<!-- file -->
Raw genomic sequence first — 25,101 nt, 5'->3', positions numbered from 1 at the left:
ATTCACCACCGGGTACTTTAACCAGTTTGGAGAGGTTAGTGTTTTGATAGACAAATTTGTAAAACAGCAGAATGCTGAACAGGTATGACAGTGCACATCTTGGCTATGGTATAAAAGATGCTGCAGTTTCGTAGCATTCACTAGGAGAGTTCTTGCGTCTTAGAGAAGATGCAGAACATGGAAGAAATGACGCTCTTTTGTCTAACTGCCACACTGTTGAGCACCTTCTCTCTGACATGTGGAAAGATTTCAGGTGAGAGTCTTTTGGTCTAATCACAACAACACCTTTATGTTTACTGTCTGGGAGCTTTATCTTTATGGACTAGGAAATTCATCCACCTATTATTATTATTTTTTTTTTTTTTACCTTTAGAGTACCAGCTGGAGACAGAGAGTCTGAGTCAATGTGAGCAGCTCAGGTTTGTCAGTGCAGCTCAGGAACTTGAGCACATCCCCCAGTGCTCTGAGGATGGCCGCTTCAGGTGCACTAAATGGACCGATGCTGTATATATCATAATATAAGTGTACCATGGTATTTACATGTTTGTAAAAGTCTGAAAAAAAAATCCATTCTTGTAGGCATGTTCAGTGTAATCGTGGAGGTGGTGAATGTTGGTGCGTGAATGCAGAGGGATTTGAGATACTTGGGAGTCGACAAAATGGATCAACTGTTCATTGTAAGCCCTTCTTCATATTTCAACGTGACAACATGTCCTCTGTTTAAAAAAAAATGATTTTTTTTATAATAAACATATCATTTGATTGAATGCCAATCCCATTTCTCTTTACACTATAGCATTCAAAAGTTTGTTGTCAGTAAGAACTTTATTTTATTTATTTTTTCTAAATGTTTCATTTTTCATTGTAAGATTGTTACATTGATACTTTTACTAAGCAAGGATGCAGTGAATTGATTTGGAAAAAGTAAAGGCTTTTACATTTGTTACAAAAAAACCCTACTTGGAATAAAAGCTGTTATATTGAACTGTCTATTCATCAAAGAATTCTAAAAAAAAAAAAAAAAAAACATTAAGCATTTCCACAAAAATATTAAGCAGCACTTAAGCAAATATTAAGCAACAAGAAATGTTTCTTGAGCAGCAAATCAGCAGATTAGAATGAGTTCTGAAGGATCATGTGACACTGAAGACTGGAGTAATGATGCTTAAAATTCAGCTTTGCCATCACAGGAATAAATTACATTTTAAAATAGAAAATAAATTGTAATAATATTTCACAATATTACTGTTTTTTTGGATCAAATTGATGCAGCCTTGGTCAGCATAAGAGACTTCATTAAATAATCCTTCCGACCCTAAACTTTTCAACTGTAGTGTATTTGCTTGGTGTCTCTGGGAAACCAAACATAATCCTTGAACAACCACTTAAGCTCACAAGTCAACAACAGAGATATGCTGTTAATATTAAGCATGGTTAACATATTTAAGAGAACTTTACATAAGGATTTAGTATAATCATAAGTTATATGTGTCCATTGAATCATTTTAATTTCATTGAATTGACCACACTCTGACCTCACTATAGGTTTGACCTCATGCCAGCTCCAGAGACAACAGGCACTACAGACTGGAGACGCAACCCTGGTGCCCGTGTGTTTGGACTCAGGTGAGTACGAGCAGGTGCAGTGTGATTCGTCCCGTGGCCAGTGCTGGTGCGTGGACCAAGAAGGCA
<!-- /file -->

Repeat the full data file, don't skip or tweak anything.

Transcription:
Raw genomic sequence first — 25,101 nt, 5'->3', positions numbered from 1 at the left:
ATTCACCACCGGGTACTTTAACCAGTTTGGAGAGGTTAGTGTTTTGATAGACAAATTTGTAAAACAGCAGAATGCTGAACAGGTATGACAGTGCACATCTTGGCTATGGTATAAAAGATGCTGCAGTTTCGTAGCATTCACTAGGAGAGTTCTTGCGTCTTAGAGAAGATGCAGAACATGGAAGAAATGACGCTCTTTTGTCTAACTGCCACACTGTTGAGCACCTTCTCTCTGACATGTGGAAAGATTTCAGGTGAGAGTCTTTTGGTCTAATCACAACAACACCTTTATGTTTACTGTCTGGGAGCTTTATCTTTATGGACTAGGAAATTCATCCACCTATTATTATTATTTTTTTTTTTTTTACCTTTAGAGTACCAGCTGGAGACAGAGAGTCTGAGTCAATGTGAGCAGCTCAGGTTTGTCAGTGCAGCTCAGGAACTTGAGCACATCCCCCAGTGCTCTGAGGATGGCCGCTTCAGGTGCACTAAATGGACCGATGCTGTATATATCATAATATAAGTGTACCATGGTATTTACATGTTTGTAAAAGTCTGAAAAAAAAATCCATTCTTGTAGGCATGTTCAGTGTAATCGTGGAGGTGGTGAATGTTGGTGCGTGAATGCAGAGGGATTTGAGATACTTGGGAGTCGACAAAATGGATCAACTGTTCATTGTAAGCCCTTCTTCATATTTCAACGTGACAACATGTCCTCTGTTTAAAAAAAAATGATTTTTTTTATAATAAACATATCATTTGATTGAATGCCAATCCCATTTCTCTTTACACTATAGCATTCAAAAGTTTGTTGTCAGTAAGAACTTTATTTTATTTATTTTTTCTAAATGTTTCATTTTTCATTGTAAGATTGTTACATTGATACTTTTACTAAGCAAGGATGCAGTGAATTGATTTGGAAAAAGTAAAGGCTTTTACATTTGTTACAAAAAAACCCTACTTGGAATAAAAGCTGTTATATTGAACTGTCTATTCATCAAAGAATTCTAAAAAAAAAAAAAAAAAAACATTAAGCATTTCCACAAAAATATTAAGCAGCACTTAAGCAAATATTAAGCAACAAGAAATGTTTCTTGAGCAGCAAATCAGCAGATTAGAATGAGTTCTGAAGGATCATGTGACACTGAAGACTGGAGTAATGATGCTTAAAATTCAGCTTTGCCATCACAGGAATAAATTACATTTTAAAATAGAAAATAAATTGTAATAATATTTCACAATATTACTGTTTTTTTGGATCAAATTGATGCAGCCTTGGTCAGCATAAGAGACTTCATTAAATAATCCTTCCGACCCTAAACTTTTCAACTGTAGTGTATTTGCTTGGTGTCTCTGGGAAACCAAACATAATCCTTGAACAACCACTTAAGCTCACAAGTCAACAACAGAGATATGCTGTTAATATTAAGCATGGTTAACATATTTAAGAGAACTTTACATAAGGATTTAGTATAATCATAAGTTATATGTGTCCATTGAATCATTTTAATTTCATTGAATTGACCACACTCTGACCTCACTATAGGTTTGACCTCATGCCAGCTCCAGAGACAACAGGCACTACAGACTGGAGACGCAACCCTGGTGCCCGTGTGTTTGGACTCAGGTGAGTACGAGCAGGTGCAGTGTGATTCGTCCCGTGGCCAGTGCTGGTGCGTGGACCAAGAAGGCA